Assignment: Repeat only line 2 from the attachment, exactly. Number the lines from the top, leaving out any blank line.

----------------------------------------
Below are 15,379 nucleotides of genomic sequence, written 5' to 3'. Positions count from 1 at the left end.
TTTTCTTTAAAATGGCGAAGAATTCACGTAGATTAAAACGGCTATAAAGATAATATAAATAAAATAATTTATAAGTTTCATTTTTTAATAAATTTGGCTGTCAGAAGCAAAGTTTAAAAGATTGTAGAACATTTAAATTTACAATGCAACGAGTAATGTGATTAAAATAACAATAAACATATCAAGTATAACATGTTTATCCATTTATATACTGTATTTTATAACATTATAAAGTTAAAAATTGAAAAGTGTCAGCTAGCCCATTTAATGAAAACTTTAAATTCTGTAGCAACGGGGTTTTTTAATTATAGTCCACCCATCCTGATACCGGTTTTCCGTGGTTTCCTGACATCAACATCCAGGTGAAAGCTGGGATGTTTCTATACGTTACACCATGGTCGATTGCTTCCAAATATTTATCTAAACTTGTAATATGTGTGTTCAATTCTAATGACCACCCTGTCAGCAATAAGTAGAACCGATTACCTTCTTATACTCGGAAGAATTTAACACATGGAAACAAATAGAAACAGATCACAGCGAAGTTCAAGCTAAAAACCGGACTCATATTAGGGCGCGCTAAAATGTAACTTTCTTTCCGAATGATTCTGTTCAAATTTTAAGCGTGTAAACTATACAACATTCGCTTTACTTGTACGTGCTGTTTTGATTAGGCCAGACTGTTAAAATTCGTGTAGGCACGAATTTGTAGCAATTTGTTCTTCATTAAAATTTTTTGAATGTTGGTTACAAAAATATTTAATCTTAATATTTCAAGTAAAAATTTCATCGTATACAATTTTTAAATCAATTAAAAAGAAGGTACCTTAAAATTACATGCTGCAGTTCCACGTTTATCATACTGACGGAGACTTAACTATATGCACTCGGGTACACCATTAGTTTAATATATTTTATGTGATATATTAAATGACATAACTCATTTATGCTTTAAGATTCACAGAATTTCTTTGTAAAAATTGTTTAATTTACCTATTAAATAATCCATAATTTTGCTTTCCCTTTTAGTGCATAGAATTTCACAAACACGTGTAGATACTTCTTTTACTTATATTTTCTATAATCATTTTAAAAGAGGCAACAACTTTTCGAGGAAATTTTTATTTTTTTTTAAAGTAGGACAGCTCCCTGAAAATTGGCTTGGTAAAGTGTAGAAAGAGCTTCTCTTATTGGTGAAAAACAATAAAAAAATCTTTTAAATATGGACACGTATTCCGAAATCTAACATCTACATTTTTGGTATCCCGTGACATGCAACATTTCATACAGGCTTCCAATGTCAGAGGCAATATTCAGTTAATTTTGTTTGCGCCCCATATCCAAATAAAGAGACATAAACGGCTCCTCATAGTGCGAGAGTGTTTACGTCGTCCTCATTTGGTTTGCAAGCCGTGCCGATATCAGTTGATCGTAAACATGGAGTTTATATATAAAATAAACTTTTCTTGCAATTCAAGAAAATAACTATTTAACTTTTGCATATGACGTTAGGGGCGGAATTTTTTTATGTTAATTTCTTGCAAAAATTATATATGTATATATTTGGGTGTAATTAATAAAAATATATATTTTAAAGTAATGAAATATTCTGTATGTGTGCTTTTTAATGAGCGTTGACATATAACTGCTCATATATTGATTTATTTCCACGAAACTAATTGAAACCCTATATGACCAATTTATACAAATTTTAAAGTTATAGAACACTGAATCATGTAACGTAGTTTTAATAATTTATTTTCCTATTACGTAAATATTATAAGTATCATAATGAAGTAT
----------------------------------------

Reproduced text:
TTTTCTTTAAAATGGCGAAGAATTCACGTAGATTAAAACGGCTATAAAGATAATATAAATAAAATAATTTATAAGTTTCATTTTTTAATAAATTTGGCTGTCAGAAGCAAAGTTTAAAAGATTGTAGAACATTTAAATTTACAATGCAACGAGTAATGTGATTAAAATAACAATAAACATATCAAGTATAACATGTTTATCCATTTATATACTGTATTTTATAACATTATAAAGTTAAAAATTGAAAAGTGTCAGCTAGCCCATTTAATGAAAACTTTAAATTCTGTAGCAACGGGGTTTTTTAATTATAGTCCACCCATCCTGATACCGGTTTTCCGTGGTTTCCTGACATCAACATCCAGGTGAAAGCTGGGATGTTTCTATACGTTACACCATGGTCGATTGCTTCCAAATATTTATCTAAACTTGTAATATGTGTGTTCAATTCTAATGACCACCCTGTCAGCAATAAGTAGAACCGATTACCTTCTTATACTCGGAAGAATTTAACACATGGAAACAAATAGAAACAGATCACAGCGAAGTTCAAGCTAAAAACCGGACTCATATTAGGGCGCGCTAAAATGTAACTTTCTTTCCGAATGATTCTGTTCAAATTTTAAGCGTGTAAACTATACAACATTCGCTTTACTTGTACGTGCTGTTTTGATTAGGCCAGACTGTTAAAATTCGTGTAGGCACGAATTTGTAGCAATTTGTTCTTCATTAAAATTTTTTGAATGTTGGTTACAAAAATATTTAATCTTAATATTTCAAGTAAAAATTTCATCGTATACAATTTTTAAATCAATTAAAAAGAAGGTACCTTAAAATTACATGCTGCAGTTCCACGTTTATCATACTGACGGAGACTTAACTATATGCACTCGGGTACACCATTAGTTTAATATATTTTATGTGATATATTAAATGACATAACTCATTTATGCTTTAAGATTCACAGAATTTCTTTGTAAAAATTGTTTAATTTACCTATTAAATAATCCATAATTTTGCTTTCCCTTTTAGTGCATAGAATTTCACAAACACGTGTAGATACTTCTTTTACTTATATTTTCTATAATCATTTTAAAAGAGGCAACAACTTTTCGAGGAAATTTTTATTTTTTTTTAAAGTAGGACAGCTCCCTGAAAATTGGCTTGGTAAAGTGTAGAAAGAGCTTCTCTTATTGGTGAAAAACAATAAAAAAATCTTTTAAATATGGACACGTATTCCGAAATCTAACATCTACATTTTTGGTATCCCGTGACATGCAACATTTCATACAGGCTTCCAATGTCAGAGGCAATATTCAGTTAATTTTGTTTGCGCCCCATATCCAAATAAAGAGACATAAACGGCTCCTCATAGTGCGAGAGTGTTTACGTCGTCCTCATTTGGTTTGCAAGCCGTGCCGATATCAGTTGATCGTAAACATGGAGTTTATATATAAAATAAACTTTTCTTGCAATTCAAGAAAATAACTATTTAACTTTTGCATATGACGTTAGGGGCGGAATTTTTTTATGTTAATTTCTTGCAAAAATTATATATGTATATATTTGGGTGTAATTAATAAAAATATATATTTTAAAGTAATGAAATATTCTGTATGTGTGCTTTTTAATGAGCGTTGACATATAACTGCTCATATATTGATTTATTTCCACGAAACTAATTGAAACCCTATATGACCAATTTATACAAATTTTAAAGTTATAGAACACTGAATCATGTAACGTAGTTTTAATAATTTATTTTCCTATTACGTAAATATTATAAGTATCATAATGAAGTAT